The Bruni Digest

In which I sit on a dirt mound somewhere in Brooklyn with my ears pricked, waiting for New York Times head restaurant critic Frank Bruni, who I imagine to be a Venetian count in a huge ruffled collar, to dole out stars from the inside breast pocket of his brocaded chamber robe. This blog is predicated on the suggestion that every Wednesday, in the Times Dining Out section, Frank lays a huge faberge egg of hilarity.

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Location: New York, New York, U.S. Outlying Islands

I am fiscally irresponsible, which means I have weak bones and a dorsal fin. And a penchant for dining out, even though I am, in the words of many rich people, a "poor people". I make a different face when speaking each of the foreign languages in which I am shittily proficient.

Wednesday, June 14, 2006

Dona: I Dona Understand a Damn Word.

Is it just me or is Frank’s review of Dona just plain weird? I usually feel like Frank’s reviews are written by an effete yet avuncular she-clown/Bible scholar, but I feel like this one was written by a foreign exchange student. Like, an Asian one.


Frank opens with praise for chef Michael Psilakis’s strip steak, which Psilakis serves with a bowl of fat and a bowl of gremolata—

“he completes the Sparks-meets-Sparta composition with creamed spinach, tucked in a chalice of crunchy phyllo. You see it, you taste it and — holy Zorba! — you get it. It's an unbound classic, spanakopita with a skylight…”

Sparks meets Sparta? Holy Zorba? Spanikopita with a SKYLIGHT? I really don’t get it.

Moussaka with a porch extension. I don't know, people.

The name Dona refers to Donatella Arpaia, the sassy blond restaurateuse whose name seems to be everywhere these days (see Ama for more on that…) Frank sets the two up as a sort of cross-cultural “Who’s the Boss?” situation:

“She's Italian. He's Greek. Dona is a little of both and a lot of neither…”

In the trite sit-com opener, this would be where she hops out of a three-foot-long aluminum Fiat holding a bowl full of pasta while her ass doubles in front of our eyes, and then the camera pans over to Psilakis who’s sitting on a rock, counting one Drachma over and over while his teeth fall out.

She's wearing Gucci! He's wearing old diapers! It's the Italian and the Greek!

Except that’s not what happens at all. Instead (I think), they’ve decided to pair up, shun their oily Aegean trappings and go for fancy,

“vaulting past ethnic tags into the frillier realm of haute hodgepodge, where a foam anoints this dish, a broth is poured tableside over that one and abundant truffling occurs.”

No, someone did not put your brain in a blender, and yes, the above quote is from the NY Times. Ahem.

Although Greek and Italian cuisines are “best loved for their simplicity, he and Ms. Arpaia have more elaborate, affected designs."

And here we go: "It seems the mâche is always greener on the other side of the fence.” I can only picture the faggiest lamb ever saying that.

Could I have my dressing on the side? Nonfat Raspberry, natch.

Like a passive-aggressive teacher to a learning-disabled second grader, Frank both applauds Psilakis for his effort and also considers him an annoying spazz.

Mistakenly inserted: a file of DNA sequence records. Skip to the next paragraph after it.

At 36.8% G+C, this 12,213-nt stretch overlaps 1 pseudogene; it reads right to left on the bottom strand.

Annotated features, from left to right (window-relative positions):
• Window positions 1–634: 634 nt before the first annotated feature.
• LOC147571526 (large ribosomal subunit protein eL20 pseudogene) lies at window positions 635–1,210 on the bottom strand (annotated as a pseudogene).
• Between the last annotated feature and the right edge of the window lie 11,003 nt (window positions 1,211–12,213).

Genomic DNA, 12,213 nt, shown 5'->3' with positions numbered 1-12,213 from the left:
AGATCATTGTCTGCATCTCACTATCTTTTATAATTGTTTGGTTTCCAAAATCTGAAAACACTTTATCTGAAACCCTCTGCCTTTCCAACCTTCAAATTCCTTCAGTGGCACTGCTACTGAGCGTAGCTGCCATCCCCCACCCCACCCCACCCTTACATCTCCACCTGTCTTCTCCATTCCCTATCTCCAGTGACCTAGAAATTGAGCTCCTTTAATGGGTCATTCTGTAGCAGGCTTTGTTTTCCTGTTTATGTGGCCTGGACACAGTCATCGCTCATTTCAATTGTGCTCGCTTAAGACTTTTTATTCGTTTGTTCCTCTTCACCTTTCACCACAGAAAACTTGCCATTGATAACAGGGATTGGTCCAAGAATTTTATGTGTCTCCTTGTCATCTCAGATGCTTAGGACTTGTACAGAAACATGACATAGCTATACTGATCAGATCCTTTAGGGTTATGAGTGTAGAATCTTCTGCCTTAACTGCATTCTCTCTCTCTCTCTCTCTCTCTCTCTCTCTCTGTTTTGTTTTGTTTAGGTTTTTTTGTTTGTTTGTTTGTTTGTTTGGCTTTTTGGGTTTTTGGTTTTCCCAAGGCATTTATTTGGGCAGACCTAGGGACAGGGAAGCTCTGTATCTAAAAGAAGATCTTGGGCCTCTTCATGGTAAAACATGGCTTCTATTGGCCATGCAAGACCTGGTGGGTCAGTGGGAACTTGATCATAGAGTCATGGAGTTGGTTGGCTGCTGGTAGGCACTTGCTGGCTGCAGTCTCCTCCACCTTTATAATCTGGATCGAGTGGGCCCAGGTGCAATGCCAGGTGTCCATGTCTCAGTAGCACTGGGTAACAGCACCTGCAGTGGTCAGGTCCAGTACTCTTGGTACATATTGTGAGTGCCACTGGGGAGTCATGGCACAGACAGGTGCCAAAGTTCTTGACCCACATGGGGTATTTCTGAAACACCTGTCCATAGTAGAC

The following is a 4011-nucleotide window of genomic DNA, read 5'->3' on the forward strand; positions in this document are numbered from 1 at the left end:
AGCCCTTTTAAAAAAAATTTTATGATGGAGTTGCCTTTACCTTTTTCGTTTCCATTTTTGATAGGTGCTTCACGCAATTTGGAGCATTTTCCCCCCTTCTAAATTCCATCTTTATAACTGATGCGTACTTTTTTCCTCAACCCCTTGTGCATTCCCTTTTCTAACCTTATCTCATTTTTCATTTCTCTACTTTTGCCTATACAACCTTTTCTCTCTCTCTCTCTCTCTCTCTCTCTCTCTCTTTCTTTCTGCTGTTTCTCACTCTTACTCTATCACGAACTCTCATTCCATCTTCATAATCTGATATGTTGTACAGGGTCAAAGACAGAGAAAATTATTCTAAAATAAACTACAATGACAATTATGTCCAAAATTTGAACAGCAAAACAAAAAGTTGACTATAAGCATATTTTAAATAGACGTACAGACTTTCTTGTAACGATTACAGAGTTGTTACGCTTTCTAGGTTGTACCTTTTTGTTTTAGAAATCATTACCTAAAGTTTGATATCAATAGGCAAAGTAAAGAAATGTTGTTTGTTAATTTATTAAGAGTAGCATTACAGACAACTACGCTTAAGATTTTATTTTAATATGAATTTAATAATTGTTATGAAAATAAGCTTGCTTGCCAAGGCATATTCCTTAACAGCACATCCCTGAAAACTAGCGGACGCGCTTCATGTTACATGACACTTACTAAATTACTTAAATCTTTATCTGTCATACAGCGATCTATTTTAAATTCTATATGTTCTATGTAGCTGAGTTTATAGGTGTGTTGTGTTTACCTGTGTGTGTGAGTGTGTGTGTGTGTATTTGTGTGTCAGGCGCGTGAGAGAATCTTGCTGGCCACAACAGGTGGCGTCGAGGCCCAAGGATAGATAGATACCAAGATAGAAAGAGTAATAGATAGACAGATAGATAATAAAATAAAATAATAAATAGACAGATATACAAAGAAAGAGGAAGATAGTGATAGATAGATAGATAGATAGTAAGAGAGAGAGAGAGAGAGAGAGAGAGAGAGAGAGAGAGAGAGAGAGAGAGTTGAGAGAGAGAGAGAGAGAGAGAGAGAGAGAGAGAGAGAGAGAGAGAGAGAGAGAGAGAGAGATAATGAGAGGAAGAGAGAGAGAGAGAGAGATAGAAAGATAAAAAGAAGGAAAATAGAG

“Entrees like that [cumin-crusted tuna]— and like a fillet of marlin that was hijacked by an intrusively sweet orange vinaigrette and a too-salty twofer of caper berries and olives — make you wish Mr. Psilakis wouldn't try so hard.”
What’s the matter, Frank? You didn’t like Psilakis’ Sherbet-poached halibut in overalls with a spare tire and ten dancing gnomes?

Seafood antipasto at Dona.

Acutally, the chef’s strongpoint does seem to be seafood. In this city, you tempt Frank’s wrath by serving raw fish, if it isn’t inventive in some way. He hates to see restaurants shamelessly catering to South Beachers, but Psilakis seems to have passed the test. Among the crudo:

“He dressed botan shrimp with feta, blood orange and red onion, and in this mash, unlike several fish entrees, the coordination of accessories was impeccable.”

And so teacher gives the spazz not one but two little gold stars. No surprise there. A solid dessert roster later, it’s time to do the usual— drop some celebrity names, and get a little pervy.

“One night [Arpaia] spoke Italian to a table of dapper businessmen. Another night she breezily chatted up the actor John Leguizamo. Tapping into the alchemy that innately talented restaurateurs possess, she has filled Dona with a vibrant energy and a pampering air. If you took 40 years off Sirio Maccioni and gave him curves and a cocktail dress, you'd wind up with someone like her.”

Artist's rendering of Sirio Maccioni in a dress/DVD cover for Halloween IV: The Nightmare Continues.

“She undoubtedly has more restaurants to come, and so does Mr. Psilakis. Dona is good enough to see to that. But it's probably not the best that a guy who teases a strip so cleverly can do.”

I HAVE NO IDEA WHAT THAT MEANS. But it begs for a strip-tease image. So here you go. Have a nice day, everyone.

I don’t know who hates me more right now, Gloria Steinem or M.C. Escher.

Gloria Steinem. Clearly.

1 Comments:

Anonymous Offalbloke said...

Bruni and The New York Times trying too hard at verbal gymnastics when they write about food and dining out?? Stop the presses, I want to get off.

That's what you get when you assume the Rome bureau chief knows enough about dining and food to review restaurants in New York City for the most important paper in town.

The truth is that Psilakis is a very important chef becoming more important with each passing month. His treatment of raw fish is always, always that is, sublime.
And he is second only to Battali in this town when it comes to the original and thoughtful treatment of offal.

11:50 PM, August 13, 2006  

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